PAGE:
Miscellaneous Mental Musings of an Emerging Artist
Author’s Note: Back in March 2019, I mused to some friends about the notion that perhaps Steve Rogers (better known as Marvel’s Captain America) and Fred Rogers (better known as Mr. Rogers) were related to each other, probably as cousins, about ten years apart in age. Then I wrote a longer version of this idea and my friend Sean — a writer, musician, and illustrator of no small talent — started working on a few pieces to go with the short story. It was a lark to amuse us in a dark time that has only grown darker since the idea was formed, and in the midst of other priorities, the project was never fully finished.
Then last week, a senior advisor for the Trump/Pence 2020 campaign decided to sneer at Joe Biden’s recent town hall by comparing it, unfavorably, to “Mr. Rodgers’ [sic] Neighborhood.” And in response to that nonsense, Sean and I decided to finish the illustrated story once and for all.
So here it is. For our purposes, story continuity follows the narrative of the Marvel Cinematic Universe, specifically Captain America: The First Avenger (2011).
* * * * *
The young man from Brooklyn finds his cousin on the front stoop, absently teaching a marionette to dance.
“Hey Fred,” he says, having a seat on the steps next to him.
“Hi Steve,” Fred responds. “Mom says you’re leaving soon.”
“I am. They ship me out for training in two days.”
“You didn’t have to come all the way out to Pittsburgh to see us.”
“Sure I did,” Steve says. “You, your sister, your parents — you’re all the family I’ve got.”
“Are they really going to send you over?” Fred asks.
“Maybe. I don’t know yet. To be honest, I’m still surprised they finally let me enlist.”
Fred lets the marionette relax. He looks over at his cousin, a man ten years older but barely taller than most of the students at his high school. The suit hangs loosely on his frame; his hands look like they might snap into splinters if he clenches them. But Fred also sees the resolve in the steel-blue eyes.
“I don’t understand why you want to go,” Fred admits. Steve nods.
“You know, I remember visiting here some years ago,” he says. “Your mom told me how some of the other kids used to pick on you, call you names. That’s been happening to me my whole life, too. But the one thing I know about bullies is that they’ll keep coming at you until you push back and tell them to stop. I’m not going because I want to. I don’t think most of us ever want to go fight a war. We’re going because somebody has to stand up and say that what the Nazis are doing, what they’ve already done — it’s wrong, and it needs to stop.”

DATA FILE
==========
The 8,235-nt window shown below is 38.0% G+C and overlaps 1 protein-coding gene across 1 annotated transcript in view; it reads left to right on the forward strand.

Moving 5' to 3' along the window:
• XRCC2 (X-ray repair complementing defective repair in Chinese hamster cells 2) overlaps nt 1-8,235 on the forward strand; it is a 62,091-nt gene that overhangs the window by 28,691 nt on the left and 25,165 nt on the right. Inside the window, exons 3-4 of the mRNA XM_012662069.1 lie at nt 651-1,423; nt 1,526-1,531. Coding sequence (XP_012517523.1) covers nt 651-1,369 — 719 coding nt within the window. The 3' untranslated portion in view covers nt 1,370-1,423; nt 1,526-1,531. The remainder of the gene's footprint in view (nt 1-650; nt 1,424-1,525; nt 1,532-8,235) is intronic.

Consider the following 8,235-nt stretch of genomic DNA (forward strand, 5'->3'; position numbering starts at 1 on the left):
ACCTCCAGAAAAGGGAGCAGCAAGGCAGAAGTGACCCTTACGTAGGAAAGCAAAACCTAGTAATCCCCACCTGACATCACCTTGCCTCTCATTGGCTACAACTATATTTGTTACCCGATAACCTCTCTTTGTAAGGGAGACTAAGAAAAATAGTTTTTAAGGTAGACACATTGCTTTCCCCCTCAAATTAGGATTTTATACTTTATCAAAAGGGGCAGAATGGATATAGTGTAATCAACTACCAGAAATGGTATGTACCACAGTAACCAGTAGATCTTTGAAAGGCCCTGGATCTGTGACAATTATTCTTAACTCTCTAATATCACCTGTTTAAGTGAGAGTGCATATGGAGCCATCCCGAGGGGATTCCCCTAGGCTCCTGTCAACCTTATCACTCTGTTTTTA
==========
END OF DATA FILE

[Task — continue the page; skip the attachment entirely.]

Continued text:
“Are you scared?” Fred asks.
“Sure,” Steve replies.
“We were listening to the radio the other night. Dad was saying he doesn’t think the Axis is going to give up easy.”
“Your dad’s probably right.”
“If I were old enough, I’d come with you. I’d try to be as brave as you.”
“I hope we can end the war before you’re old enough that they’d call for you. So I don’t want you to think about having to be brave. I want you to think about after.”
“When this is all over,” Steve says, “I think what we’re going to need more than courage and guns is people like you. You’ve got a good heart, Fred. Always have. I’ve seen you, the way you treat people, how you look out for your neighbors. How you and your family did for me after my mom died. That’s more important than being brave. That’s one of the most important things.”
Steve picks up the marionette.
“And the other thing we’re going to need,” he says, “is imagination. Which I know you’ve also got in spades. So listen: What I want you to do is take those two things you have — your kindness, and your imagination — and I want you to work on building a world where nobody has to send any of their kids off to fight in wars. You think you can do that for me?”
“Steve?” he says. “Stay safe.”
“I’ll do my best,” Steve replies. “I’ll tell you all about it after I get home.”
New York City, NY
The one-eyed man, the man who tells him he has spent nearly 70 years encased in ice, provides him with a television of an absurd size and a hunk of plastic with more buttons on it than he remembers seeing in the cockpits of fighter planes. Steve sits alone in a blank apartment in the middle of the night while a cold plasma screen brings him tide upon tide of lost information.
News of the victory he missed and the wars that came after that victory. The atomic clouds and the people put in charge of such power, the brushes with annihilation. Scandals and assassinations, genocides and injustices. For every advance in science and technology there seems to be a shadow lurking at its edges working to twist the miracles into malice. Steve Rogers is a soldier endowed with superhuman strength and resilience who finds himself overwhelmed by understanding.
But there is also a man in a cable-knit cardigan and penny loafers, singing his gentle songs about friendship. A man who talks to the trolley moving between the living room and the land of talking tigers. A man speaking to a nation of children with unvarnished sincerity about the virtues of kindness, during a decade that the concepts of right and wrong will be examined under the most unforgiving of spotlights. Fred looks directly into the camera and Steve looks directly back at him.
“You’ve made this day a special day by just your being you,” Fred says. “There’s no person in the world like you. And I like you just the way you are.”
“You too, kid,” Steve says. “You did good.”
All text copyright Bilal Dardai; all illustrations copyright Sean Archer (check out his portfolio and Instagram). Captain America is the intellectual property of Marvel Comics, and Fred Rogers’ likeness belongs to his estate, and neither Sean nor I are sharing this to profit from either. We liked the idea, and decided to follow it a little further than its original form; that’s all.